by Lorie Lewis Ham,
& Terell Byrd
As we finish up our On The Road to Left Coast Crime 2012 series this week we have with us mystery author Jonnie Jacobs. Not only do we chat with her, but we have a review of her latest book Paradise Falls & at the end of this post there are instructions on how to enter for a chance to win a copy of the book! Hope to see many of you at LCC next week! And while you are here go back and check out some of the other authors we talked to who will be at LCC this year, some LCC tips & panel assignments from other author LCC attendees in this week’s issue and come back Wednesday night where everyone who is part of the Musical Mysteries panel at LCC will have their book reviewed!
Paradise Falls by Jonnie Jacobs
Review by Terell Byrd
It has become a familiar front page story: Teenager Disappears in Broad Daylight, No Witnesses. All of us shiver at the newspaper headline then go on eating breakfast and living our lives. We never believe it will be our son or daughter. What if you are the parent of the missing child? What is it like to be at the center of the storm of police, press and lawyers? How do you live through the greatest of terrors, the deepest of sorrows? In this stand alone novel we meet Grace Whittington, mother to Caitlin, fifteen, last seen waiting for a ride home from school.
Caitlin is the second girl to go missing in less than six months. The residents of Paradise Falls begin to talk about a serial killer. Grace and her blended family (second husband Carl, stepdaughter Lucy and stepson Adam) begin to look at friends and acquaintances and wonder who might have taken Caitlin. Eventually Grace starts to suspect her own stepson, Adam.
Paradise Falls Detective Rayna Godwin is assigned to the case. She did not find any real leads to a suspect in the disappearance of the first girl and has extra pressure from the press and her superiors to find the culprit. Rayna has her own demons. She left San Jose to find a job in an area with a lower crime rate. Rayna also wanted to leave behind the memories of the murder of her daughter at eleven years of age.
When another girl vanishes, the race to find the wolf in the quiet fold of Paradise Falls accelerates to a dangerous speed. Grace’s happy family life shatters as loyalties to her daughter and Carl’s to his children put them on opposite sides of the case. Rayna finds herself in personal and professional danger. The story takes some rapid, surprising twists and turns before it hits the stunning conclusion.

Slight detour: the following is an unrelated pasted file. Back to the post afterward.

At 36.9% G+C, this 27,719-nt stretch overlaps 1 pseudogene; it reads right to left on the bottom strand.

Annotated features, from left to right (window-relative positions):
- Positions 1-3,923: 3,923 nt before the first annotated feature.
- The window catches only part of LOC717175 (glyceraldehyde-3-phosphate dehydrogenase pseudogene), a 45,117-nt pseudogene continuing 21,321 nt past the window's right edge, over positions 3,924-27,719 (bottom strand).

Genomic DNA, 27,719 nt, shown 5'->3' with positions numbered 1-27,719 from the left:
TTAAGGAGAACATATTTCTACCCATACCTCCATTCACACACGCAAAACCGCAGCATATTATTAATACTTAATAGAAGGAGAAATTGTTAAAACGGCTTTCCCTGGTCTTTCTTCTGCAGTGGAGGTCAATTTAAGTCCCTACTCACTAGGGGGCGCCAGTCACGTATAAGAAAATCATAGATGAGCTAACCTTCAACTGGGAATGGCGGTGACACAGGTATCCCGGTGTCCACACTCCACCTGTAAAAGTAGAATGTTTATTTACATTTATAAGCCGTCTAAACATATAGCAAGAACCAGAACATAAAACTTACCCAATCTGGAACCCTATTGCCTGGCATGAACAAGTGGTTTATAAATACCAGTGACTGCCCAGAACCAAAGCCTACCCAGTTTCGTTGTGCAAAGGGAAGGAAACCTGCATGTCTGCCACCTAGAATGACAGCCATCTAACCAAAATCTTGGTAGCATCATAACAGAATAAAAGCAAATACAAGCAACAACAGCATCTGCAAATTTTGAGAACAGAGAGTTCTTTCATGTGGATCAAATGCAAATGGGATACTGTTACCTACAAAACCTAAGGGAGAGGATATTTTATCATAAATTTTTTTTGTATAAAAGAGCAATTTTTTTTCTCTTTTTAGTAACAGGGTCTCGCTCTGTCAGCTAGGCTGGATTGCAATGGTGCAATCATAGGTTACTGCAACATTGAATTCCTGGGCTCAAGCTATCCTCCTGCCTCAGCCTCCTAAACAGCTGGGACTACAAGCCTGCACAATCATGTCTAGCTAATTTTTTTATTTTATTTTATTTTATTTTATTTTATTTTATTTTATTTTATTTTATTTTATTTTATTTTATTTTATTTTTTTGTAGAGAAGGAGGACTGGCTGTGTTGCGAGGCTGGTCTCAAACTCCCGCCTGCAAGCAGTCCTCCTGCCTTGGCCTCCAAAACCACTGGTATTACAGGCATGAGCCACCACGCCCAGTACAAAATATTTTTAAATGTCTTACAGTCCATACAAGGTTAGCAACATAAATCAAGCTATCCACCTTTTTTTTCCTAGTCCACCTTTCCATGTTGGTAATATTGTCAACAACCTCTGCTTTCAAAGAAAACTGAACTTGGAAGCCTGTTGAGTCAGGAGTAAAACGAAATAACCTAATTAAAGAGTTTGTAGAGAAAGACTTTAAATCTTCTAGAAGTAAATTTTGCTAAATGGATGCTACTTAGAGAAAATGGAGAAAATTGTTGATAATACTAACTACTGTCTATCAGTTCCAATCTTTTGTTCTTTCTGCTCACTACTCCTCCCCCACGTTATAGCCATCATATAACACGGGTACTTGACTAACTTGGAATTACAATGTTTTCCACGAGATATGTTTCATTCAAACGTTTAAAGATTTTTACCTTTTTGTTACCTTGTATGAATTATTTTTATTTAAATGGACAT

This is the first book I have read that deals with the problems experienced by losing a child in a mysterious manner. Grace has the emotions and problems of a real mother who does not know what happened to her daughter. Particularly effective is the chapter outlining her first day back at work. There are some fascinating chapters from the point of view of Adam and Detective Rayna Godwin also. Rayna gives us the long term emotions and permanent damage done to the heart by the death of a child.
This is a thoughtful, powerful story that tackles serious subject matter. I looked at Jonnie Jacob’s website and found that this is her thirteenth book. I am looking forward to reading the first twelve and many more.
Interview with Jonnie Jacobs
Lorie: How long have you been writing?
Jonnie: I’ve been writing pretty much my entire life but I never considered writing for publication until the early 1990s when I took a leave of absence from my job to spend time with my kids. The first book I wrote (never published) was something I did just for fun because I found my patience for children’s play was more limited than I thought!
Lorie: When did your first novel come out? What was it called? A little about it?
Jonnie: The first book was Murder Among Neighbors, the first in the Kate Austen suburban mystery series. It came out 1994. With her husband off in Europe “finding himself,” Kate’s world is suddenly transformed by the murder of her neighbor and fellow carpooler and the arrival of handsome homicide detective Michael Stone.
There are now three more books in the Kate Austen series, seven Kali O’Brien legal mysteries, and two stand-alones.
Lorie: Have you always written mysteries/suspense? If not what else have you written?
Jonnie: All of my published books and short stories have been mystery or suspense books. Because I enjoy reading non-mysteries also, I try to include personal stories and interpersonal drama as part of the mystery plot. I use the mystery plot as the frame on which to explore human drama.
Lorie: What brought you to choose the setting and characters in your latest book/series? Can you tell us a little about the setting and main character for your most recent book?